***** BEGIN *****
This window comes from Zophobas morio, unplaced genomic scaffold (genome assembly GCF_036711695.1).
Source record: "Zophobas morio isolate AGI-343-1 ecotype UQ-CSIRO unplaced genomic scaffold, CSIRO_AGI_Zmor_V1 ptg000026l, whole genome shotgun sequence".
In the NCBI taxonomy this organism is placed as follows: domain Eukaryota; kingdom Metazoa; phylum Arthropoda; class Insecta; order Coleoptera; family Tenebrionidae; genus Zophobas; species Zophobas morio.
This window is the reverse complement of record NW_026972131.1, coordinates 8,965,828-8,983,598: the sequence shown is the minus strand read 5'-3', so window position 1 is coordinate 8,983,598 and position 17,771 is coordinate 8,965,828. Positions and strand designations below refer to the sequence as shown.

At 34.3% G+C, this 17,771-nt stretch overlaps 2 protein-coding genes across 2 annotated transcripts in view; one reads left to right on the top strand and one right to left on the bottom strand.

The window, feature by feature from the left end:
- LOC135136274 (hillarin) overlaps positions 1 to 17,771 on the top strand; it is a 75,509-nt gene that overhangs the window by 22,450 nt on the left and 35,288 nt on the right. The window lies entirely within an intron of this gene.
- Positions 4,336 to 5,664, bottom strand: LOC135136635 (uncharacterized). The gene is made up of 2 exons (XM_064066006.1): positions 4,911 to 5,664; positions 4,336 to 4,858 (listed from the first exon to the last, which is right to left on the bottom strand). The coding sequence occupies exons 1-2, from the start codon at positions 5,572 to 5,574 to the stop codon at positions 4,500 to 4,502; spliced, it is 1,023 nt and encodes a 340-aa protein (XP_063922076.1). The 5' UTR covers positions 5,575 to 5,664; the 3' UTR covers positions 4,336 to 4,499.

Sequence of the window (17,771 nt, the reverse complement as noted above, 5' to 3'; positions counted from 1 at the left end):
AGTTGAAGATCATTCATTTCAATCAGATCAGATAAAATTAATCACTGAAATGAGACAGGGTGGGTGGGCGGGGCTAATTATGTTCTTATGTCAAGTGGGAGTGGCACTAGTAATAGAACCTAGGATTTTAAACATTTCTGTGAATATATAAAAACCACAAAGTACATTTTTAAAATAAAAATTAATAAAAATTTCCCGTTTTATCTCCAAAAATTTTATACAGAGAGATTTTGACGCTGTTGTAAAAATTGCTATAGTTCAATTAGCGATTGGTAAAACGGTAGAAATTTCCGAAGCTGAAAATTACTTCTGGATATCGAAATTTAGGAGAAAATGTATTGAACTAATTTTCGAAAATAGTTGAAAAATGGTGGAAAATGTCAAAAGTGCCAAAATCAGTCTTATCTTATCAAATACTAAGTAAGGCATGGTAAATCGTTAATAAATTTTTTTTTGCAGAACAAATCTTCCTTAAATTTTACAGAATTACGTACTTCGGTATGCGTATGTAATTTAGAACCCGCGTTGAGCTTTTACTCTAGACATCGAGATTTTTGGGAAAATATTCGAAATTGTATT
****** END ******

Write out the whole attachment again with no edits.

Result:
This window comes from Zophobas morio, unplaced genomic scaffold (genome assembly GCF_036711695.1).
Source record: "Zophobas morio isolate AGI-343-1 ecotype UQ-CSIRO unplaced genomic scaffold, CSIRO_AGI_Zmor_V1 ptg000026l, whole genome shotgun sequence".
In the NCBI taxonomy this organism is placed as follows: domain Eukaryota; kingdom Metazoa; phylum Arthropoda; class Insecta; order Coleoptera; family Tenebrionidae; genus Zophobas; species Zophobas morio.
This window is the reverse complement of record NW_026972131.1, coordinates 8,965,828-8,983,598: the sequence shown is the minus strand read 5'-3', so window position 1 is coordinate 8,983,598 and position 17,771 is coordinate 8,965,828. Positions and strand designations below refer to the sequence as shown.

At 34.3% G+C, this 17,771-nt stretch overlaps 2 protein-coding genes across 2 annotated transcripts in view; one reads left to right on the top strand and one right to left on the bottom strand.

The window, feature by feature from the left end:
- LOC135136274 (hillarin) overlaps positions 1 to 17,771 on the top strand; it is a 75,509-nt gene that overhangs the window by 22,450 nt on the left and 35,288 nt on the right. The window lies entirely within an intron of this gene.
- Positions 4,336 to 5,664, bottom strand: LOC135136635 (uncharacterized). The gene is made up of 2 exons (XM_064066006.1): positions 4,911 to 5,664; positions 4,336 to 4,858 (listed from the first exon to the last, which is right to left on the bottom strand). The coding sequence occupies exons 1-2, from the start codon at positions 5,572 to 5,574 to the stop codon at positions 4,500 to 4,502; spliced, it is 1,023 nt and encodes a 340-aa protein (XP_063922076.1). The 5' UTR covers positions 5,575 to 5,664; the 3' UTR covers positions 4,336 to 4,499.

Sequence of the window (17,771 nt, the reverse complement as noted above, 5' to 3'; positions counted from 1 at the left end):
AGTTGAAGATCATTCATTTCAATCAGATCAGATAAAATTAATCACTGAAATGAGACAGGGTGGGTGGGCGGGGCTAATTATGTTCTTATGTCAAGTGGGAGTGGCACTAGTAATAGAACCTAGGATTTTAAACATTTCTGTGAATATATAAAAACCACAAAGTACATTTTTAAAATAAAAATTAATAAAAATTTCCCGTTTTATCTCCAAAAATTTTATACAGAGAGATTTTGACGCTGTTGTAAAAATTGCTATAGTTCAATTAGCGATTGGTAAAACGGTAGAAATTTCCGAAGCTGAAAATTACTTCTGGATATCGAAATTTAGGAGAAAATGTATTGAACTAATTTTCGAAAATAGTTGAAAAATGGTGGAAAATGTCAAAAGTGCCAAAATCAGTCTTATCTTATCAAATACTAAGTAAGGCATGGTAAATCGTTAATAAATTTTTTTTTGCAGAACAAATCTTCCTTAAATTTTACAGAATTACGTACTTCGGTATGCGTATGTAATTTAGAACCCGCGTTGAGCTTTTACTCTAGACATCGAGATTTTTGGGAAAATATTCGAAATTGTATT